Overall, this is my favorite touring liner I’ve ever used. I’ve longed for a wrap liner with a flex zone, and this one delivers, along with its clever strap and lace system.
The Ascendant features the same buckle layout as the Descendant, including the buckle that runs from the ankle pivots. I really like buckles placed here, as I feel like they help with heel hold and don’t restrict too much motion when walking. The version I’m testing doesn’t have any kind of extra wire retention system like those found on most touring boots, but we are told that the production version of the Ascendant will have an extra wire on the buckles for use while touring / walking.
Out of the box, the Ascendant comes with tech fittings in the shell of the boot and an ISO 5355 inbounds-style sole, so it’s compatible with alpine bindings, standard tech bindings, and the Marker Kingpin / Fritschi Tecton. That also means it’s a prime candidate for use with the new Salomon / Atomic SHIFT binding. The alpine sole can be swapped out for a rockered rubber, touring-style sole, which Full Tilt says will be included in the box for the production version, though I currently only have the alpine soles.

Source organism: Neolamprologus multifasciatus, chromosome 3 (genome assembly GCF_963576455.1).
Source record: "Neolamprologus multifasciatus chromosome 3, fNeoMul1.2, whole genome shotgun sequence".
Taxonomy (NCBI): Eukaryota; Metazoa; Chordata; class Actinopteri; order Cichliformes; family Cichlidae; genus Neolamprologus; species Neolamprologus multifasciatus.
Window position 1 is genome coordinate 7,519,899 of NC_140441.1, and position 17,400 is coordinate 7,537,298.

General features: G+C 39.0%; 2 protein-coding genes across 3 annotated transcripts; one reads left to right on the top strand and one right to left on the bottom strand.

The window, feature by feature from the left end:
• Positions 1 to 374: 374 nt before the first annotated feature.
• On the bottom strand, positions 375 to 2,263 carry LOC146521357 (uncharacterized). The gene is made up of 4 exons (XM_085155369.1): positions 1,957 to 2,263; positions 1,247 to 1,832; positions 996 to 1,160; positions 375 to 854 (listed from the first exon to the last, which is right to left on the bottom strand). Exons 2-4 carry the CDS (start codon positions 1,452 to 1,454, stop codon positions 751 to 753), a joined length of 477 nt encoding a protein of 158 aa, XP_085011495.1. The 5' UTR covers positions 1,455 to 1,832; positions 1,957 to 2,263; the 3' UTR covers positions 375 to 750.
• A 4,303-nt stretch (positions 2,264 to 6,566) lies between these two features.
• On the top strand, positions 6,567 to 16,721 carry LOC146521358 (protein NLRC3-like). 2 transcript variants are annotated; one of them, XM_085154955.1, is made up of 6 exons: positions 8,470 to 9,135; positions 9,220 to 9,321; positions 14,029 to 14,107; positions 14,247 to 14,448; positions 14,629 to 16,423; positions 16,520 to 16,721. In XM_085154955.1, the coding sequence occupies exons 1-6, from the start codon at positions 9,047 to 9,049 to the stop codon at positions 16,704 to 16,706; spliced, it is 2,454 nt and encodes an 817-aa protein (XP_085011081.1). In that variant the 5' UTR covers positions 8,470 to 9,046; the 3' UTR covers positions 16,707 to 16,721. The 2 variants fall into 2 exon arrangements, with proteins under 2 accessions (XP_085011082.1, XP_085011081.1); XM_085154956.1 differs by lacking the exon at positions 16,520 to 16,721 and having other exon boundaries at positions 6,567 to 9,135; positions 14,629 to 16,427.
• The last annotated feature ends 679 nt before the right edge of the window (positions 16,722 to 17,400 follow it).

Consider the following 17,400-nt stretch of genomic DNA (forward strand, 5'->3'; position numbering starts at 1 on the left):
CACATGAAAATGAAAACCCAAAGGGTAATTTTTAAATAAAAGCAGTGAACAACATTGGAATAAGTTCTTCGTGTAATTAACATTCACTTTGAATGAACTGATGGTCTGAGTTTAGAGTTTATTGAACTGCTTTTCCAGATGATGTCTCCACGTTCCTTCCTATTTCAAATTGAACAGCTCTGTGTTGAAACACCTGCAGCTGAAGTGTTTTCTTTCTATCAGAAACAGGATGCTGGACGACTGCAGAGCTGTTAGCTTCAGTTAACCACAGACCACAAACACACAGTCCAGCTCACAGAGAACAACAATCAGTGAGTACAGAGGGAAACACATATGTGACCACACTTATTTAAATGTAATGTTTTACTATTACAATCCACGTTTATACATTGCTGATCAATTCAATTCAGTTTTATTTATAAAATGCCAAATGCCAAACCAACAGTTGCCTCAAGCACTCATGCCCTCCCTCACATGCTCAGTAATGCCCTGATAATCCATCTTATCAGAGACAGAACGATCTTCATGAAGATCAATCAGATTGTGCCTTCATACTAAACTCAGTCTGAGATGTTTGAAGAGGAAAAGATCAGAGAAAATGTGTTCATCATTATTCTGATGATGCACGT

The Ascendant’s walk mode consists of a simple, external lever with a string loop that locks / unlocks the rear flex, and is very similar to the walk mode on Dalbello’s 3-piece touring boots. The Ascendant’s walk mode is easy to use with gloves on, it’s easy to clean if it gets full of snow, it’s simple, and it seems like it should be bomb proof.
Out of the box, I was skeptical of the Ascendant’s touring capabilities. It’s a Full Tilt after all, so how well could it tour?
But on the skin track, I was pleasantly surprised.
With the tongue out (per Full Tilt’s recommendation), the Ascendant walks well, and feels on-par with the Atomic Hawx Ultra XTD 120. There’s a stretchy gaiter over the liner that keeps snow out of the shell, which is nice when walking without the tongue.